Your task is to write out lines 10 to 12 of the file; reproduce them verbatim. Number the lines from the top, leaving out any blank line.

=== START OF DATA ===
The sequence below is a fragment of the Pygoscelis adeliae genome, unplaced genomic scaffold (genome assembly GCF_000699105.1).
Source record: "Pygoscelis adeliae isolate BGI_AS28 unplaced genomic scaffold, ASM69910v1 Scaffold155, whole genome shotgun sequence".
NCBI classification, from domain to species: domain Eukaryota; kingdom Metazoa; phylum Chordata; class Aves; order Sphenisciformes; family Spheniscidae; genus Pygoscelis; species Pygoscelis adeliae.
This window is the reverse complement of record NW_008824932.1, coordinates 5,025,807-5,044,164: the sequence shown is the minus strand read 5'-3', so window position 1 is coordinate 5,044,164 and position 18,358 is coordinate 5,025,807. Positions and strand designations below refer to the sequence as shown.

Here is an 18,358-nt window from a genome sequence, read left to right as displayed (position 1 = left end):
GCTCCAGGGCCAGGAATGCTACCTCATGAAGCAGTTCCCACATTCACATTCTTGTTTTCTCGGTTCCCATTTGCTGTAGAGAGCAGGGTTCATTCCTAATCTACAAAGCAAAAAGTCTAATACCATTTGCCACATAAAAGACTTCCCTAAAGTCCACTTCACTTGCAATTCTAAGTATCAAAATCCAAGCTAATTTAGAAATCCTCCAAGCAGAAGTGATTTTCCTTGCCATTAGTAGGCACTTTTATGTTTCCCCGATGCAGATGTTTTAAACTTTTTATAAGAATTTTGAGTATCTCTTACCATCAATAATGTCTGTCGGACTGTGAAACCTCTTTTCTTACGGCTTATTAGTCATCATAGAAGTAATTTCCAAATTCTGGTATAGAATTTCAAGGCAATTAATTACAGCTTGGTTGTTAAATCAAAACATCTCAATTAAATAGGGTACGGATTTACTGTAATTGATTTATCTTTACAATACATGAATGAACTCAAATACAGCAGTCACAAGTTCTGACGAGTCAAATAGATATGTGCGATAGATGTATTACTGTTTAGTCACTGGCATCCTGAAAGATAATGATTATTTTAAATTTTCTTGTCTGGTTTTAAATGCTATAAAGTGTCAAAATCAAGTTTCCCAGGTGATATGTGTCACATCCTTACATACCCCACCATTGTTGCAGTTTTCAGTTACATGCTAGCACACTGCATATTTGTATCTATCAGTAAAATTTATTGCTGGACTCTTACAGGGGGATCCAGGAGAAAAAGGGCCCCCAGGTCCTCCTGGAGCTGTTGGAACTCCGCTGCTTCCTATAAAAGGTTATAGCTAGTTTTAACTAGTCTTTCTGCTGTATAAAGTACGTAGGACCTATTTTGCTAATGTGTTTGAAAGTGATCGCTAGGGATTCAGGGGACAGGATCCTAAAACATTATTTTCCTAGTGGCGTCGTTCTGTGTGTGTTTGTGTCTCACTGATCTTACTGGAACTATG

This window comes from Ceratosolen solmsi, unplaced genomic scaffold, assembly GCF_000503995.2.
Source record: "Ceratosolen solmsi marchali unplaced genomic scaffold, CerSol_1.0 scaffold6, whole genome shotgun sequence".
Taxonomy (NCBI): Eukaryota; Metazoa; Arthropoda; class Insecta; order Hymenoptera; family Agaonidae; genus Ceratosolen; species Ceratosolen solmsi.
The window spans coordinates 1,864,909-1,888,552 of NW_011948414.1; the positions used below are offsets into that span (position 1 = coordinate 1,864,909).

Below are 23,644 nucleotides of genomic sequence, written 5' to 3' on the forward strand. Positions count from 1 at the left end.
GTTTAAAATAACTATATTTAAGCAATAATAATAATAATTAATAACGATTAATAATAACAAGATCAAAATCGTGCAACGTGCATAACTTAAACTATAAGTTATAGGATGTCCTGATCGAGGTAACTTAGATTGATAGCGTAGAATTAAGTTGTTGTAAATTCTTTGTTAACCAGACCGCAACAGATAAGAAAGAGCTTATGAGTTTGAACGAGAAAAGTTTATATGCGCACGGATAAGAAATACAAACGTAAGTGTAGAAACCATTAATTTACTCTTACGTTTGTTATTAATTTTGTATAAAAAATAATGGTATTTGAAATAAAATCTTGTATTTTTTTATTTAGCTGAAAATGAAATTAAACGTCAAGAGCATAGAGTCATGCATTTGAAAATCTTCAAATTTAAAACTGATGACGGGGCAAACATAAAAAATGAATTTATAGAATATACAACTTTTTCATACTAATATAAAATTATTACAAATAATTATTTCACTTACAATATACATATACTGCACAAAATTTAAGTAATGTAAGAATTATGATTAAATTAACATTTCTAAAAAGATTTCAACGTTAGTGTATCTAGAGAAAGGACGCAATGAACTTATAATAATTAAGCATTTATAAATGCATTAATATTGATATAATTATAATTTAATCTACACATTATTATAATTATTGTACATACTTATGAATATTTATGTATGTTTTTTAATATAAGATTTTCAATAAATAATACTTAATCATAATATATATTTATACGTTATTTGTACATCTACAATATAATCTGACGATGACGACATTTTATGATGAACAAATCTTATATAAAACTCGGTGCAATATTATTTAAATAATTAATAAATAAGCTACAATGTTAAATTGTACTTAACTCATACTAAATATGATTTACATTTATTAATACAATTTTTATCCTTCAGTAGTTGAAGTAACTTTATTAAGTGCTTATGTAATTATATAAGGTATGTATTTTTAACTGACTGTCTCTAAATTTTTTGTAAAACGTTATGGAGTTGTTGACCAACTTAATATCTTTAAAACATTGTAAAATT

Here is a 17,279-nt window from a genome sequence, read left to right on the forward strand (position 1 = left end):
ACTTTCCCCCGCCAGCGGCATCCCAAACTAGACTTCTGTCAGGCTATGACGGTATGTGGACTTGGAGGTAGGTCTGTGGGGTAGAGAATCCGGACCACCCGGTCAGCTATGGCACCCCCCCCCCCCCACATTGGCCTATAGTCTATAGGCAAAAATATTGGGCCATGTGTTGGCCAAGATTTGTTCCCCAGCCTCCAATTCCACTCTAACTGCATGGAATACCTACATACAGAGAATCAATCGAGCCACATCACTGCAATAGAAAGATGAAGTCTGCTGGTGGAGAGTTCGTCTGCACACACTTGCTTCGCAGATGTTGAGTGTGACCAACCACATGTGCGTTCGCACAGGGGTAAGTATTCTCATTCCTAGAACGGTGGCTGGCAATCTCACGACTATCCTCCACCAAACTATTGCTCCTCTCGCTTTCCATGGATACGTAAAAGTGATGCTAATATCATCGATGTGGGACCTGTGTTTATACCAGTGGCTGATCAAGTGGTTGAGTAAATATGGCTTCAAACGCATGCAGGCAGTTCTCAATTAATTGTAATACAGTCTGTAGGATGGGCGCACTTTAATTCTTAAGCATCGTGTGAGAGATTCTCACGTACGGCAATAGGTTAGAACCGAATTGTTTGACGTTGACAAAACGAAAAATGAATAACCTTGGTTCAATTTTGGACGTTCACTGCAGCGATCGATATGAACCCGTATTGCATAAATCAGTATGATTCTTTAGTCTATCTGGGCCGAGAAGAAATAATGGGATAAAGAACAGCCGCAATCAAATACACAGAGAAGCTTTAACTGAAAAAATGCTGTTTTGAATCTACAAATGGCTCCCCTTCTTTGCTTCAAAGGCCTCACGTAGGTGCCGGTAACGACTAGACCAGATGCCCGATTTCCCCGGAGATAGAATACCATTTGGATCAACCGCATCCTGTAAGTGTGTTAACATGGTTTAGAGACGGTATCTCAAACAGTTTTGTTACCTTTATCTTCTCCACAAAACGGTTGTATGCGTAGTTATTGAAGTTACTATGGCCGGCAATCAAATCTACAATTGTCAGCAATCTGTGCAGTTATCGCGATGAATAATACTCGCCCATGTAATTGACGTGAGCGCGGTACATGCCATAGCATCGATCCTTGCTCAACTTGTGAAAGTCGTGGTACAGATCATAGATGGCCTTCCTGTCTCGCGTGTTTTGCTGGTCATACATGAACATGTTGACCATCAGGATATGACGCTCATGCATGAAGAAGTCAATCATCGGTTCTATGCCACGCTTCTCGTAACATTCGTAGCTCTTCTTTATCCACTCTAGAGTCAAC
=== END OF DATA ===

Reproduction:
The window spans coordinates 1,864,909-1,888,552 of NW_011948414.1; the positions used below are offsets into that span (position 1 = coordinate 1,864,909).

Below are 23,644 nucleotides of genomic sequence, written 5' to 3' on the forward strand. Positions count from 1 at the left end.
GTTTAAAATAACTATATTTAAGCAATAATAATAATAATTAATAACGATTAATAATAACAAGATCAAAATCGTGCAACGTGCATAACTTAAACTATAAGTTATAGGATGTCCTGATCGAGGTAACTTAGATTGATAGCGTAGAATTAAGTTGTTGTAAATTCTTTGTTAACCAGACCGCAACAGATAAGAAAGAGCTTATGAGTTTGAACGAGAAAAGTTTATATGCGCACGGATAAGAAATACAAACGTAAGTGTAGAAACCATTAATTTACTCTTACGTTTGTTATTAATTTTGTATAAAAAATAATGGTATTTGAAATAAAATCTTGTATTTTTTTATTTAGCTGAAAATGAAATTAAACGTCAAGAGCATAGAGTCATGCATTTGAAAATCTTCAAATTTAAAACTGATGACGGGGCAAACATAAAAAATGAATTTATAGAATATACAACTTTTTCATACTAATATAAAATTATTACAAATAATTATTTCACTTACAATATACATATACTGCACAAAATTTAAGTAATGTAAGAATTATGATTAAATTAACATTTCTAAAAAGATTTCAACGTTAGTGTATCTAGAGAAAGGACGCAATGAACTTATAATAATTAAGCATTTATAAATGCATTAATATTGATATAATTATAATTTAATCTACACATTATTATAATTATTGTACATACTTATGAATATTTATGTATGTTTTTTAATATAAGATTTTCAATAAATAATACTTAATCATAATATATATTTATACGTTATTTGTACATCTACAATATAATCTGACGATGACGACATTTTATGATGAACAAATCTTATATAAAACTCGGTGCAATATTATTTAAATAATTAATAAATAAGCTACAATGTTAAATTGTACTTAACTCATACTAAATATGATTTACATTTATTAATACAATTTTTATCCTTCAGTAGTTGAAGTAACTTTATTAAGTGCTTATGTAATTATATAAGGTATGTATTTTTAACTGACTGTCTCTAAATTTTTTGTAAAACGTTATGGAGTTGTTGACCAACTTAATATCTTTAAAACATTGTAAAATT